Japan, U.S. consider Osprey night-flight training in Hokkaido
Japan and the United States are considering operating the U.S. military's Osprey aircraft at night as part of an upcoming joint exercise planned in Japan's northernmost prefecture of Hokkaido, an official of the Japanese Ground Self-Defense Force said Wednesday.
The exercise involving GSDF members and U.S. Marines is planned between Aug. 10 and 28 in areas across Hokkaido. If realized, it will be the first time that Ospreys, which have stirred concerns due to their accident record, will operate at night during a Japan-U.S. drill.
Six MV-22 tilt-rotor aircraft, which belong to U.S. Marine Corps Air Station Futenma in Japan's southern island prefecture of Okinawa, will be mobilized for the joint exercise.
Conducting Osprey training in Hokkaido is part of the two countries' efforts to reduce the burden on Okinawa from hosting the bulk of U.S. military facilities in Japan.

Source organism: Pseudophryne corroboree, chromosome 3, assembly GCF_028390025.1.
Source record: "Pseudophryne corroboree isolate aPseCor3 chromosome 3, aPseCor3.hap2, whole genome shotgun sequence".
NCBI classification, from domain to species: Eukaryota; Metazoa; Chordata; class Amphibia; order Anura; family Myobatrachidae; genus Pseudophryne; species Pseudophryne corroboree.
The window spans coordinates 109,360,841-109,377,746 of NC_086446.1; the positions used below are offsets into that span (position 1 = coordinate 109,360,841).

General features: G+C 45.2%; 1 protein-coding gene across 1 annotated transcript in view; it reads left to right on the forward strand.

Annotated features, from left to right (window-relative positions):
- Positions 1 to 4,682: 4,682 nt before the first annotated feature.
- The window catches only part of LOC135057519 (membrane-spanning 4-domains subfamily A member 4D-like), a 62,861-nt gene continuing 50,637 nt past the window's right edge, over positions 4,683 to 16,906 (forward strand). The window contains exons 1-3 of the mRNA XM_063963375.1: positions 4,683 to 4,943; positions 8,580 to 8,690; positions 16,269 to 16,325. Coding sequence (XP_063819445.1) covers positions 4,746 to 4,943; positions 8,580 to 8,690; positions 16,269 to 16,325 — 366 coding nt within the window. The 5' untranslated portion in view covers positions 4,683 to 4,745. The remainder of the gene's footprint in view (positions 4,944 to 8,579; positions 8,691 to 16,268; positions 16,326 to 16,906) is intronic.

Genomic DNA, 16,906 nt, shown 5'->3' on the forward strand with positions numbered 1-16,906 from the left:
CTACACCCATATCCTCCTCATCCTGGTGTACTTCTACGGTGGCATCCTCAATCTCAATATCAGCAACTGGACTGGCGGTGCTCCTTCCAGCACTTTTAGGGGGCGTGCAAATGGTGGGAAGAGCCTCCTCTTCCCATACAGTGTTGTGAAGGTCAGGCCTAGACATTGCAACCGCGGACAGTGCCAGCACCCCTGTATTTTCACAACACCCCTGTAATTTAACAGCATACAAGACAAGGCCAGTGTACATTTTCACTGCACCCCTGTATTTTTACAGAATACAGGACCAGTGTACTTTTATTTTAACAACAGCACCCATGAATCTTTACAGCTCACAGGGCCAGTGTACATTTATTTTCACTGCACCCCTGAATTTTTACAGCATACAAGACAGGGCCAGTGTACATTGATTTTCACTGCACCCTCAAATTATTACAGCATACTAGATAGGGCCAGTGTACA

Okinawans have been frustrated with noise, crimes and accidents linked to U.S. bases. There are also concerns over the safety of the Osprey aircraft, whose tilt-rotor props enable them to land and take off like a helicopter yet fly like an airplane once airborne.
In December last year, a U.S. Marine MV-22 Osprey crash-landed in waters off the main island of Okinawa.
Under a Japan-U.S. accord to address aircraft noise, take-off and landing after 10 p.m. are limited to instances considered necessary for the U.S. military's operational requirements. The Osprey night-flight training is expected to be held in line with the accord.